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American Journal of Public Health Research. 2015, 3(4A), 57-61
DOI: 10.12691/ajphr-3-4A-12
Open AccessResearch Article

Microcytic Hypochromic Anemia in Pediatric Age Group: A Hospital Based Study in Nepal

Arnab Ghosh1, , Dilasma Ghartimagar1, Sushma Thapa1, Brijesh Sathian2 and Asis De2

1Department of Pathology, Manipal College of Medical Sciences Pokhara, Nepal

2Department of Community Medicine, Manipal College of Medical Sciences Pokhara, Nepal

Pub. Date: June 26, 2015
(This article belongs to the Special Issue Maternal and Child Health)

Cite this paper:
Arnab Ghosh, Dilasma Ghartimagar, Sushma Thapa, Brijesh Sathian and Asis De. Microcytic Hypochromic Anemia in Pediatric Age Group: A Hospital Based Study in Nepal. American Journal of Public Health Research. 2015; 3(4A):57-61. doi: 10.12691/ajphr-3-4A-12


Iron deficiency is a major global health issue and it causes anemia as well as impaired cognitive and motor development and behavioral abnormalities. In developing countries, 39% children below 5 years and 48% children between 5–14 years suffer from anemia. Children with anemia may present in hospital with anemia related nonspecific or specific symptoms or with other associated diseases. In the current study, we have analyzed all pediatric cases with microcytic hypochromic anemia due to iron deficiency. The study was a hospital based retrospective study conducted over a period from September 2013 to December 2014. All cases with age between 1 month to 15 years who had microcytic hypochromic anemia were included in the study and were evaluated for definite diagnoses. All cases with iron deficiency were collated according to age, sex, social status, clinical features and presentation. A total of 422 cases of microcytic hypochromic anemia including 400 cases with iron deficiency were seen in the study period. Male to female ratio was 1.5:1 and the mean age was 4.9 years. The commonest age group was between 1-6 years (45%), followed by the group below 1 year of age (33.8%) and those above 6 years of age (21.2%). The majority of the patients were in the lower socio economic status (SES) (234 cases, 58.5%) followed by middle SES (118 cases, 29.5%) and higher SES (48 cases, 12%). Most of the cases presented with acute infections (234, 58.5%), followed by chronic infections (103, 25.8%) and chronic non-infectious diseases (43, 10.8%). The commonest clinical feature was pallor followed by nonspecific symptoms like generalized weakness and fever, vomiting, abdominal pain, cough. In the pediatric age group, IDA is the commonest type of anemia and is more common in infant and young children especially in lower SES which is similar to other developing countries. In this hospital based study, most cases presented with acute or chronic infections and very few cases presented with complaints related only to anemia. Community based programs might be carried out to increase the awareness of the society about proper nutrition and early detection of anemia.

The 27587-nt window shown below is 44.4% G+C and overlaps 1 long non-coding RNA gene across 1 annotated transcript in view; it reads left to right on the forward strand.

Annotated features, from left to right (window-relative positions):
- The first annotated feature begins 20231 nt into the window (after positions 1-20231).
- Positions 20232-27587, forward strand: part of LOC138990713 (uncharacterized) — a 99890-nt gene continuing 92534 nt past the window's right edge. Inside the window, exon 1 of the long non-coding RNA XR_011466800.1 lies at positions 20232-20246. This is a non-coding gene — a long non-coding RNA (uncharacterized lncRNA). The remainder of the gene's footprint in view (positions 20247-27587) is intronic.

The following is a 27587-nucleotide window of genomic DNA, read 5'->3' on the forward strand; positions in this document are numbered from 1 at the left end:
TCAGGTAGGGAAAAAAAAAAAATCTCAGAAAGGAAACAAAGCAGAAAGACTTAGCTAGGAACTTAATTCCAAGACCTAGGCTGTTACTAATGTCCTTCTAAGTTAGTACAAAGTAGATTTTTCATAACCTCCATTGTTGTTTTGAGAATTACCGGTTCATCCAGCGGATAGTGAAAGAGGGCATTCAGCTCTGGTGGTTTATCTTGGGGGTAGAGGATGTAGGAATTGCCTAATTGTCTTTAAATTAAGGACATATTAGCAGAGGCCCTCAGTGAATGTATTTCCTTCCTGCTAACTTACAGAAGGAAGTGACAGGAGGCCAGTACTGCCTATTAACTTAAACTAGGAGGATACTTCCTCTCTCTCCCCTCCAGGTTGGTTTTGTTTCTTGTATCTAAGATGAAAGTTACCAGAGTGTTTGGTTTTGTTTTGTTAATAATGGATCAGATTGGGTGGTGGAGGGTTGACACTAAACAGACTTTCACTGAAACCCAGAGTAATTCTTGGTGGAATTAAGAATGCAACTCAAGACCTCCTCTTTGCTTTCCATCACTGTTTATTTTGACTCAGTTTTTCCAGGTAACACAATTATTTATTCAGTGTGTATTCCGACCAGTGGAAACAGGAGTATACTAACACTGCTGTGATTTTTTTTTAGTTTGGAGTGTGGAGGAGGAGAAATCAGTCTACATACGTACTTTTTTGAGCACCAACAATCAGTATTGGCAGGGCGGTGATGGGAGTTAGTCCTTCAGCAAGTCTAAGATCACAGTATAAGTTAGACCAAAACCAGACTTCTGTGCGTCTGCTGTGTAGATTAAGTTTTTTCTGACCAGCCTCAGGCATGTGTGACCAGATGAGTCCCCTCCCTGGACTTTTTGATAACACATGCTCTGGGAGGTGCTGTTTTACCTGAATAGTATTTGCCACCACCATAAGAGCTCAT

Pediatric Microcytic Hypochromic Iron Deficiency Anemia

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